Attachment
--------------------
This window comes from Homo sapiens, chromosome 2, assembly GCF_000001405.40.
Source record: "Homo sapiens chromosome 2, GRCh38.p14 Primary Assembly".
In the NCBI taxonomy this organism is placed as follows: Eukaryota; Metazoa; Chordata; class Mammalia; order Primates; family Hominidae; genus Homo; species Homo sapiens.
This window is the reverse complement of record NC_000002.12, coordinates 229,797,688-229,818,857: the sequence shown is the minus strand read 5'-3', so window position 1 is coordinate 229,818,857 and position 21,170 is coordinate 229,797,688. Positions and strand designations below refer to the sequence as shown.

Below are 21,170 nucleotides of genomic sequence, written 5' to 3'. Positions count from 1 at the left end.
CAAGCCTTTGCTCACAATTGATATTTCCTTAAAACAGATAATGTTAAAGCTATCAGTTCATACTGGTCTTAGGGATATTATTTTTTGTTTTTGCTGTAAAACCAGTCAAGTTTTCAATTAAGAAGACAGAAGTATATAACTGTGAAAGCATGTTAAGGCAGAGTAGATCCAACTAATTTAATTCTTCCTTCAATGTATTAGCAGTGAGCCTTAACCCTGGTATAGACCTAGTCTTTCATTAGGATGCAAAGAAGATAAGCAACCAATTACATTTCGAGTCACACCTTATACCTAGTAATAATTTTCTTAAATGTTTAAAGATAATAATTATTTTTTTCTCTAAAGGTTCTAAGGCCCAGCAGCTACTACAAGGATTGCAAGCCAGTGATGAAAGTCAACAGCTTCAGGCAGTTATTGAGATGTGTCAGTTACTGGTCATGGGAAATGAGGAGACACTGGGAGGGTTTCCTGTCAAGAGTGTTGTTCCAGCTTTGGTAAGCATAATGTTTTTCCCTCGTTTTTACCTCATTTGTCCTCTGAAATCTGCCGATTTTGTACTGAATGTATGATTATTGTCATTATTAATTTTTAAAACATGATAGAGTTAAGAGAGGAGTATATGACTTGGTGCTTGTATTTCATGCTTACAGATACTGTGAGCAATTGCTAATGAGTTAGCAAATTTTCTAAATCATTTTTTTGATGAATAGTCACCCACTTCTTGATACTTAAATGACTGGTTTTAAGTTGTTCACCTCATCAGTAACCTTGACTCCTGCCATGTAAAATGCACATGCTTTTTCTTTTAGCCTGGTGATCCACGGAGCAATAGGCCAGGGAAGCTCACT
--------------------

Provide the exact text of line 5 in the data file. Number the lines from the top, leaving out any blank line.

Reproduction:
Below are 21,170 nucleotides of genomic sequence, written 5' to 3'. Positions count from 1 at the left end.